When Bud Spencer is relishing a triple hamburger with a beer and a whipped cream cake or when he is sleeping peacefully inside his truck after a long drive on a hot day, you simply leave him alone. Otherwise, you would be in the wrong end of a blow that could twist your nose eastward. Permanently. Just like those moronic villains in the movie, who, after receiving that old-fashioned thump on their head, stagger away and crash onto a pinball machine, eyes rolling.
Odds and Evens, a rare gem from the Bud Spencer-Terence Hill collection, asserts why they had been a great duo for so many years. Their self-styled approach to any character thrills you no matter how much of a film pundit you are. They are so charismatic that scripts have to be written for them. And that’s one magical aspect of cinema that has made it sustainable over the years. Not all times do you put your feet up on the couch to watch an intense, hard-boiled story that bends your mind.
Johnny Firpo, played as always with supreme agility by Terence Hill, is appointed by the Navy Chief to conduct a crackdown on a gambling mafia, which is threatening the growth of Navy sports. He goes undercover and teams up with Charlie Firpo, played by Bud Spencer, a gambler turned truck driver, since the latter knows the ropes better. What ensues is a rollicking set of sequences, right from the moment a goon interrupts the big Firpo savoring a delicious bowl of beans and onions and gets his skull broken by the same pan. It is a complete package with boisterous fist fights, effortless glances, groovy music, goofy villains, game sequences, and some gorgeous locale in the tropical side.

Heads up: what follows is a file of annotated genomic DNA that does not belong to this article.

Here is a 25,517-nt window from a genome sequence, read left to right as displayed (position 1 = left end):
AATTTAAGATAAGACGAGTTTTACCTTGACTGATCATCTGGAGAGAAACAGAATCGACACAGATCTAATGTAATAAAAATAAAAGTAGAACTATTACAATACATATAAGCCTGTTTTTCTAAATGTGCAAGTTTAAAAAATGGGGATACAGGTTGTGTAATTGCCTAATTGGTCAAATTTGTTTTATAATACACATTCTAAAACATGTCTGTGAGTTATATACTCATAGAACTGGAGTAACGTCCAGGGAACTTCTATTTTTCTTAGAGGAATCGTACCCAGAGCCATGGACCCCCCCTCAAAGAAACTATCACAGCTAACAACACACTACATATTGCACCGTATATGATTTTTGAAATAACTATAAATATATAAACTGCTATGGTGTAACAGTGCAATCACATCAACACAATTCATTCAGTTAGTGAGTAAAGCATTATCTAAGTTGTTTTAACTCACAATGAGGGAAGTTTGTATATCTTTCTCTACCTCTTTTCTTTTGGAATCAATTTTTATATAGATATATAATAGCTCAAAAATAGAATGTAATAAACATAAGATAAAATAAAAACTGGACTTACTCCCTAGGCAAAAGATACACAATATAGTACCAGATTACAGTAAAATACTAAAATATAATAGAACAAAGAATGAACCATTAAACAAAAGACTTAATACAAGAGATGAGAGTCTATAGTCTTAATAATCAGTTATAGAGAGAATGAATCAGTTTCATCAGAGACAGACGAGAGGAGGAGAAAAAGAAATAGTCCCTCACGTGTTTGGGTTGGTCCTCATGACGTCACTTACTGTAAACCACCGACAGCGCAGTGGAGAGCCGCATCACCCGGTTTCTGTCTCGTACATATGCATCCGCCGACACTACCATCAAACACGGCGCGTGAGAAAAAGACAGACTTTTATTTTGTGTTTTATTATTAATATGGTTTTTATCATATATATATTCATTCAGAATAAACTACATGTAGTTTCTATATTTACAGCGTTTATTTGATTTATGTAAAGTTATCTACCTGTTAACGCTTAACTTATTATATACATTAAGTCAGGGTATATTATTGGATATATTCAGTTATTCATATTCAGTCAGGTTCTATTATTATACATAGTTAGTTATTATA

Odds and Evens is full of tiny little surprises like a truck driver who raises a dolphin in the trailer and flirts with a nun, and a man of herculean stature working as a soft ice-cream vendor getting mixed up on the menu, and an innocent cafe owner who saves his orange-squeezer during a brawl, and a poker-faced goon who loses a tooth on every punch on his face. And all such tiny things will blow your worries to smithereens.